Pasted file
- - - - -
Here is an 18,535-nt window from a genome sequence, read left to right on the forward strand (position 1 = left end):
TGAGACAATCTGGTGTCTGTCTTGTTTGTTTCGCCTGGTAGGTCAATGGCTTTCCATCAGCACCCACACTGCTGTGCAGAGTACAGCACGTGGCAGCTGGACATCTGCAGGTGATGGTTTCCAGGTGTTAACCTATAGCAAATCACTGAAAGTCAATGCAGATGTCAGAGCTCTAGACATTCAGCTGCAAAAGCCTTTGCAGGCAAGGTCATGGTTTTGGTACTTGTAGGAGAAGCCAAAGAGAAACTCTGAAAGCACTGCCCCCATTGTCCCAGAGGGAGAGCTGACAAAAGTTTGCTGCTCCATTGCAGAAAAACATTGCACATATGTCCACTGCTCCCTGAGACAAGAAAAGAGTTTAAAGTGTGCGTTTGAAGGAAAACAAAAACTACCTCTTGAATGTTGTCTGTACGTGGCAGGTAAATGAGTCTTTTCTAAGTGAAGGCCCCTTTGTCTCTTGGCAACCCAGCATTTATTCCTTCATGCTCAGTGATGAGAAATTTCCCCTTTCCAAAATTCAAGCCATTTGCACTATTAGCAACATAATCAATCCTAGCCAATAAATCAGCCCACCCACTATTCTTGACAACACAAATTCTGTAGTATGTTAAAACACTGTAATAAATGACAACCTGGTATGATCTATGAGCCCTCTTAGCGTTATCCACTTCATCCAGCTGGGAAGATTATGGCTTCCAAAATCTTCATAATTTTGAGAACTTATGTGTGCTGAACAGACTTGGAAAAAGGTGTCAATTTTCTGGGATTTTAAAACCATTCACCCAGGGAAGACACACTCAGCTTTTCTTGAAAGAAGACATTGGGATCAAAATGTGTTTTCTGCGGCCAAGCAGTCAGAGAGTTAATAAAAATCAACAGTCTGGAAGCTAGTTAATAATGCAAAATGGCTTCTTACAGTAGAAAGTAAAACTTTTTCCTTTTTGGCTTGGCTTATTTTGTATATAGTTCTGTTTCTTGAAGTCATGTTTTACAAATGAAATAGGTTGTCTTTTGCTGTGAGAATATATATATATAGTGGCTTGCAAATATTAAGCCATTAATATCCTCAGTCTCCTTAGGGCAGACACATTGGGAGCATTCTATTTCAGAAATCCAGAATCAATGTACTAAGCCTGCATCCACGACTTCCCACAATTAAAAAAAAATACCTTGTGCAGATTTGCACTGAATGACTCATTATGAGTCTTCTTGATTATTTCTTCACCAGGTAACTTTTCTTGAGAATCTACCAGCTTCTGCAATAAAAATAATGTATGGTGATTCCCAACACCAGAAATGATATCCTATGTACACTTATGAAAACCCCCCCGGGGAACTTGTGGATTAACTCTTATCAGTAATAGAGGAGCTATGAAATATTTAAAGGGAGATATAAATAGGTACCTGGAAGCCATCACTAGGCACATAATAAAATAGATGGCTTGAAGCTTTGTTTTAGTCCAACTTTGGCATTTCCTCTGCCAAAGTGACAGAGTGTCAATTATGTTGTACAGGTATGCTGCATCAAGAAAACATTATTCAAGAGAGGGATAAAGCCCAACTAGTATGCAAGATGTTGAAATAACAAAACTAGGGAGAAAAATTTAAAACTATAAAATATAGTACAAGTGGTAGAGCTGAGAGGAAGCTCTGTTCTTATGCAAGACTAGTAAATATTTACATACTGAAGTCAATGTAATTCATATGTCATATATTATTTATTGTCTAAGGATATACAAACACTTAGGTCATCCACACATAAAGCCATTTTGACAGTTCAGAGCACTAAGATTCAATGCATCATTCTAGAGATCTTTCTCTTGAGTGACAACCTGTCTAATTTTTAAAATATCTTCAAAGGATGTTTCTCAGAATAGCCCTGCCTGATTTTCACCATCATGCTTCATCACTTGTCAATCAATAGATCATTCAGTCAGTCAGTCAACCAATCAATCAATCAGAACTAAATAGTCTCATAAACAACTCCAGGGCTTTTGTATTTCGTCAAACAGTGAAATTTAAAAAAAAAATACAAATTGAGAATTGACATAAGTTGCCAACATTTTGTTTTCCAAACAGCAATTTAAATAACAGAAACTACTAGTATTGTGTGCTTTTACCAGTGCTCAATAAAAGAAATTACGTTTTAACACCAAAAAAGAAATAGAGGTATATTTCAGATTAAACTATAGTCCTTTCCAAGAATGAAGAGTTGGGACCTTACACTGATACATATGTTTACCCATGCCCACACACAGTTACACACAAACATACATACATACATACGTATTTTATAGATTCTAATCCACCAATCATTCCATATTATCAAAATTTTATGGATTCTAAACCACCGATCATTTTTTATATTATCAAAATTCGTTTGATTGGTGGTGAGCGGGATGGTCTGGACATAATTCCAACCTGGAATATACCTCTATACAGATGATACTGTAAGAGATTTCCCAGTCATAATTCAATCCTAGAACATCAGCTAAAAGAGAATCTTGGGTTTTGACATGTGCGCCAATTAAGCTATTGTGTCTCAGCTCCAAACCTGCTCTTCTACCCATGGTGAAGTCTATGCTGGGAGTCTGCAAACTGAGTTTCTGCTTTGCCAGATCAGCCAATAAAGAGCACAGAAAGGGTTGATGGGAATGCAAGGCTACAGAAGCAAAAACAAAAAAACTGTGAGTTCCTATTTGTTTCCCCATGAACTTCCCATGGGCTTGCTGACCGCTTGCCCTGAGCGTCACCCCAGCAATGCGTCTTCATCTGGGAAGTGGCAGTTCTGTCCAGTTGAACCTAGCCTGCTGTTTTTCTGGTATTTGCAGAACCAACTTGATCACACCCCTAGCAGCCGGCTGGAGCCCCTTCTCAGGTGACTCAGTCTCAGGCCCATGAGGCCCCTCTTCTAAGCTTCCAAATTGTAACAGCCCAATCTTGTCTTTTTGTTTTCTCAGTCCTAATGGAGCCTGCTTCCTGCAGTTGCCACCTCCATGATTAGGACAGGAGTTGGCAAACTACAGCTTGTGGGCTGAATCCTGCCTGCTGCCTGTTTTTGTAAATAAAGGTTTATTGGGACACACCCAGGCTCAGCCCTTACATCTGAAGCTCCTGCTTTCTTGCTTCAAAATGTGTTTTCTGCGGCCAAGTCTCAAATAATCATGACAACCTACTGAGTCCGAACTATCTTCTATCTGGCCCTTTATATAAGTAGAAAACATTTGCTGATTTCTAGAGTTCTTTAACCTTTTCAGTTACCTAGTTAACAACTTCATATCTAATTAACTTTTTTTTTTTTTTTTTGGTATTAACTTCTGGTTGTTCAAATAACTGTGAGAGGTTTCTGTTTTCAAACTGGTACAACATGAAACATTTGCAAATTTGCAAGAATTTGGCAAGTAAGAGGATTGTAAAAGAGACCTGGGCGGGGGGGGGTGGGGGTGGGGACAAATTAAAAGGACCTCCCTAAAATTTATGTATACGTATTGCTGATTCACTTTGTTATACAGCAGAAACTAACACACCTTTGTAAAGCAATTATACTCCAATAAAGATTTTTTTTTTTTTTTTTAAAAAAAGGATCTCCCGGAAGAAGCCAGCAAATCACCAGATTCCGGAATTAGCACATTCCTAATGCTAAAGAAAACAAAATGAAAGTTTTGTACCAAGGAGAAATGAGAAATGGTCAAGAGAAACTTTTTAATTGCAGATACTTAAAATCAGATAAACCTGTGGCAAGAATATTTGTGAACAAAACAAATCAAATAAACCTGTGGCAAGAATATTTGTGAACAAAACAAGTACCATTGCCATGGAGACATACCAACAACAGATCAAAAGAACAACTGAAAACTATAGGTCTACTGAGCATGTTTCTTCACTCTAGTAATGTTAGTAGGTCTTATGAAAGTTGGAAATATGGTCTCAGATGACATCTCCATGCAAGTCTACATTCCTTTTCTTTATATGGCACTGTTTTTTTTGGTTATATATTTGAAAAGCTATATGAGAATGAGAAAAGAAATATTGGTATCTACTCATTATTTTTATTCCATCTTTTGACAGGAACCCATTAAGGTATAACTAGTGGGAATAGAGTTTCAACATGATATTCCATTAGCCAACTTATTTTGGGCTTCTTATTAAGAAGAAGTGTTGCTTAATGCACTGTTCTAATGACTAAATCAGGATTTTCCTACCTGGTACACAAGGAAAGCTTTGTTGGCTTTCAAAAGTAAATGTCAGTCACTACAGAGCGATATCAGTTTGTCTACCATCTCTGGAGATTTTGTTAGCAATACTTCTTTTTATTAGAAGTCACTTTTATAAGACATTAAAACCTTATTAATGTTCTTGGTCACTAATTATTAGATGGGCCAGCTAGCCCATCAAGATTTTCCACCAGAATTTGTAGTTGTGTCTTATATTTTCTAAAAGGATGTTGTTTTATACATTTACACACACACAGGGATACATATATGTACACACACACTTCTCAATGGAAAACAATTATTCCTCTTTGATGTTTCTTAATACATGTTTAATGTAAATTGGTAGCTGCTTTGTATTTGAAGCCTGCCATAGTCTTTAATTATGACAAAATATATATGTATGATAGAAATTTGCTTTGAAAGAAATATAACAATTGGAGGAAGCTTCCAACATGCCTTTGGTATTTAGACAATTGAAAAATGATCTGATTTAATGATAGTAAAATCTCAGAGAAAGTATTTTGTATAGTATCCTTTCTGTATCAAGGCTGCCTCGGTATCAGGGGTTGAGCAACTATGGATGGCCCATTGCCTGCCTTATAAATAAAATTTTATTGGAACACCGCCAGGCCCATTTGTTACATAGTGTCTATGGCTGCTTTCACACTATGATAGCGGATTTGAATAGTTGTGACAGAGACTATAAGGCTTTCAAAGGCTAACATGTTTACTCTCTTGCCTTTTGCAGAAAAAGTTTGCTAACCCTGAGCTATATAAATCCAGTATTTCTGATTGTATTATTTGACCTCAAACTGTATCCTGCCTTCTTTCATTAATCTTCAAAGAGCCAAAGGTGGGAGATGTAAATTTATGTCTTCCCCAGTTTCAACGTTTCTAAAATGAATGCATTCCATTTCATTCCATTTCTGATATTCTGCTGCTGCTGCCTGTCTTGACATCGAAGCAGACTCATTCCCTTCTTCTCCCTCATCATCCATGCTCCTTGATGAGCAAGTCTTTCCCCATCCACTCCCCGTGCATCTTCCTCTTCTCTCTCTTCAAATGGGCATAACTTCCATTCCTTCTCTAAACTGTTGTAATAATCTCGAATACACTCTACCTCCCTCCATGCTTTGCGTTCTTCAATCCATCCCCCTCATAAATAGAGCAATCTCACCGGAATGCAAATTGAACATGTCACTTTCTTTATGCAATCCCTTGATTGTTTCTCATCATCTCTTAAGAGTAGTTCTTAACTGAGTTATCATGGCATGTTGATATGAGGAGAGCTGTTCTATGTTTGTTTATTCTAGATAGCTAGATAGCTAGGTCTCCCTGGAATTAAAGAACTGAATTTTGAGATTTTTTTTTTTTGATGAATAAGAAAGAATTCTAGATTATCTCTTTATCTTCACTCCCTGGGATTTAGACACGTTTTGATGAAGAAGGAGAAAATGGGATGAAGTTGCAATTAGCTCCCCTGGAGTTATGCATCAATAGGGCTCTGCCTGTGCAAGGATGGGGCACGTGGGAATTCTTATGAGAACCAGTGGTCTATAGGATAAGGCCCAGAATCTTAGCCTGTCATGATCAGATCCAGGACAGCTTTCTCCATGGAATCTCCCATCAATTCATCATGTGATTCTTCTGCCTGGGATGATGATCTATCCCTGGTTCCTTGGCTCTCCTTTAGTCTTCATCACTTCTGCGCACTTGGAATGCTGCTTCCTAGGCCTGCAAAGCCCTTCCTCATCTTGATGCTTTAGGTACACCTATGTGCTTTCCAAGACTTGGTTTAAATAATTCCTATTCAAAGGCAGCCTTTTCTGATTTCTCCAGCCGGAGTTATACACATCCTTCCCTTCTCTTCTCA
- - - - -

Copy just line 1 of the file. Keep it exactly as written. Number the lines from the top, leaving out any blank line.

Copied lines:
Here is an 18,535-nt window from a genome sequence, read left to right on the forward strand (position 1 = left end):